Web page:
this peace. Upon these airs of peace, the King was content that the bishop of Exeter, and the lord Daubeney, governor of Calais, should give a meeting unto the lord Cordes, for
the treaty of a peace. But himself nevertheless and his 5 army, the fifteenth of October, removed from Calais, and in four days' march sat him down before Boulogne.
During this siege of Boulogne, which continued near a month, there passed no memorable action, nor accident of
war; only Sir John Savage, a valiant captain, was slain, 10 riding about the walls of the town, to take a view. The
town was both well fortified and well manned; yet it was distressed, and ready for an assault. Which, if it had been given, as was thought, would have cost much blood; but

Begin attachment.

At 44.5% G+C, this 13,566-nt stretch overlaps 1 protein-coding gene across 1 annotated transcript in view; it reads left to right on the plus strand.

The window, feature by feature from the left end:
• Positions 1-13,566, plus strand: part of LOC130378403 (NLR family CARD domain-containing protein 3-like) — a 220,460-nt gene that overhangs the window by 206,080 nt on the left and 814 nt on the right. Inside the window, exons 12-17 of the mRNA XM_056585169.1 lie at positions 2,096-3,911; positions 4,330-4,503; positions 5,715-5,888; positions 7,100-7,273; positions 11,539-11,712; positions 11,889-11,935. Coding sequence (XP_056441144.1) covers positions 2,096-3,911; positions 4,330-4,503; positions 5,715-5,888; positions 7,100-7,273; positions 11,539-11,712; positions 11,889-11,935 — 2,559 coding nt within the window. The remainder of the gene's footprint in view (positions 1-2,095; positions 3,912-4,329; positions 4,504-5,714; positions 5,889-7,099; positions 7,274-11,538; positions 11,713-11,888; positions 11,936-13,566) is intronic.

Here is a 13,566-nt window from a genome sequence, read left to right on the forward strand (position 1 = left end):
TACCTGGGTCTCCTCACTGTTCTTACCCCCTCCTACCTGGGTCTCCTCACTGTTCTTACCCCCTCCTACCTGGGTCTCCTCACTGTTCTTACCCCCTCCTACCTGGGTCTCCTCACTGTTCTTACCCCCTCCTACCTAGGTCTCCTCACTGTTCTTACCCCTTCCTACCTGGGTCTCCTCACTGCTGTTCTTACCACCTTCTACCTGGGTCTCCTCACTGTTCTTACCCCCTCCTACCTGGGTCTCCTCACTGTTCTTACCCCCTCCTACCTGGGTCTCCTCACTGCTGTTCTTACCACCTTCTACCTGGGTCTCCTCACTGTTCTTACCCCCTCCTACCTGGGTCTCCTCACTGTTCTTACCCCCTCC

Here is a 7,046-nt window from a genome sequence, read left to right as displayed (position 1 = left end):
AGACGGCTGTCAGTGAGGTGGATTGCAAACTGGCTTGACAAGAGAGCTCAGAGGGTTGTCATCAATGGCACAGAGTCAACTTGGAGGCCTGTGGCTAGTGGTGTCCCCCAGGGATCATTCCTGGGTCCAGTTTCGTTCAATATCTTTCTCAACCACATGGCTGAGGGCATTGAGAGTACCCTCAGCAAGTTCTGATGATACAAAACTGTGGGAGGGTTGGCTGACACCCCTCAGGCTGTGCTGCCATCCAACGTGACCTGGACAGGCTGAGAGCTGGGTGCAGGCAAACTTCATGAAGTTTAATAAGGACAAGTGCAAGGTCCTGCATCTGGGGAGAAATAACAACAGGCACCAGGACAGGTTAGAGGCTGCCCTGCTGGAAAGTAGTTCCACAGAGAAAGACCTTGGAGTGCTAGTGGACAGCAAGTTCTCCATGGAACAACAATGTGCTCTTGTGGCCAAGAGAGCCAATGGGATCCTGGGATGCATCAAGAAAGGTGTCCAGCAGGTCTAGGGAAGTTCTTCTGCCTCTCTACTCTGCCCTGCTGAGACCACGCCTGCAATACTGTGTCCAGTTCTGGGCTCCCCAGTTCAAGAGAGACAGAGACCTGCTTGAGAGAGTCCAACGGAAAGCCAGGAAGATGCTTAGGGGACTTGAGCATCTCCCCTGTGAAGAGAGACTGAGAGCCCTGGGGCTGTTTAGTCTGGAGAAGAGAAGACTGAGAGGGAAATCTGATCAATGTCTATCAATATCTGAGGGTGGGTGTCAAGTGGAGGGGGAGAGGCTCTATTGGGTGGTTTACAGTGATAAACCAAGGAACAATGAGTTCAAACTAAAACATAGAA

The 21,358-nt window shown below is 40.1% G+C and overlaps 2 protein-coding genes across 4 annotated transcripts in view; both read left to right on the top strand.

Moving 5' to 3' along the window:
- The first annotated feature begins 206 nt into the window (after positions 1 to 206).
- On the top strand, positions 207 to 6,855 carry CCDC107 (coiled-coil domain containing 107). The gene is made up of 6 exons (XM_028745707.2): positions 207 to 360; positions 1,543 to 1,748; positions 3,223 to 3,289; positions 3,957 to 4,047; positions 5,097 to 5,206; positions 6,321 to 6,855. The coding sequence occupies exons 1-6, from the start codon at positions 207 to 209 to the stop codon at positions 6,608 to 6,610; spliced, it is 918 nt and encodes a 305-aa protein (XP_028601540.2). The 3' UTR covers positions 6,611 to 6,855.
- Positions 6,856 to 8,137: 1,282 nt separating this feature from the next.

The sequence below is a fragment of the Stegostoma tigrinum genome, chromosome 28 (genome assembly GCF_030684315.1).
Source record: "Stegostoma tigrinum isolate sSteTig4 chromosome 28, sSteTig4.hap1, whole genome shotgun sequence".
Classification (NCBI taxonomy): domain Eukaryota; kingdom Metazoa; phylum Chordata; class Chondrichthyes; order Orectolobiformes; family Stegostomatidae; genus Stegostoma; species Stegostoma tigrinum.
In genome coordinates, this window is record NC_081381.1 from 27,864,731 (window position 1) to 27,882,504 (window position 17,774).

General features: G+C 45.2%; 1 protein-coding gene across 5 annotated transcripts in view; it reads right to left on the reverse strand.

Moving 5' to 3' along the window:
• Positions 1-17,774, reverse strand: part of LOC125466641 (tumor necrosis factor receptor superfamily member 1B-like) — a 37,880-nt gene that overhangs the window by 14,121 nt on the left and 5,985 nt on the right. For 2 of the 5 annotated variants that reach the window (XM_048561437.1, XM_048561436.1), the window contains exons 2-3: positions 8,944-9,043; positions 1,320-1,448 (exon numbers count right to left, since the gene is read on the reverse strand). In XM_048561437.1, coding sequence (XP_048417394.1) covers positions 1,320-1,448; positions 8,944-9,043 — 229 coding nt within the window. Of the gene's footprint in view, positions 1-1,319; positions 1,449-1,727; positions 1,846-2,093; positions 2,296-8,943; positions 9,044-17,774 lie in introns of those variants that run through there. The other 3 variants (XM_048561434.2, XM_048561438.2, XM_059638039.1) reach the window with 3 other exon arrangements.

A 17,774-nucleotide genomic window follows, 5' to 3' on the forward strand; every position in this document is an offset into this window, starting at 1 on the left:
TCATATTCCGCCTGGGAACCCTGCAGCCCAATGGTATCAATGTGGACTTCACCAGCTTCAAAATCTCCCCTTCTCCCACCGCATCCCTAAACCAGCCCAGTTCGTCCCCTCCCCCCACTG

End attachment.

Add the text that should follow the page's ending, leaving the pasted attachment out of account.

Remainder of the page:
yet the town would have been carried in the end. Mean15 while a peace was concluded by the commissioners, to con
tinue for both the Kings' lives. Where there was no article of importance; being in effect rather a bargain than a treaty. For all things remained as they were, save that there should
be paid to the King seven hundred forty-five thousand du20 cats in present, for his charges in that journey; and five and
twenty thousand crowns yearly, for his charges sustained in the aids of the Britons. For which annual, though he had Maximilian bound before for those charges; yet he counted
the alteration of the hand as much as the principal debt. 25 And besides, it was left somewhat indefinitely when it
should determine or expire; which made the English esteem it as a tribute carried under fair terms. And the truth is, it was paid both to the King and to his son King Henry the
eighth, longer than it could continue upon any computation 30 of charges. There was also assigned by the French King,
unto all the King's principal counsellors, great pensions, besides rich gifts for the present. Which whether the King did permit, to save his own purse from rewards, or to com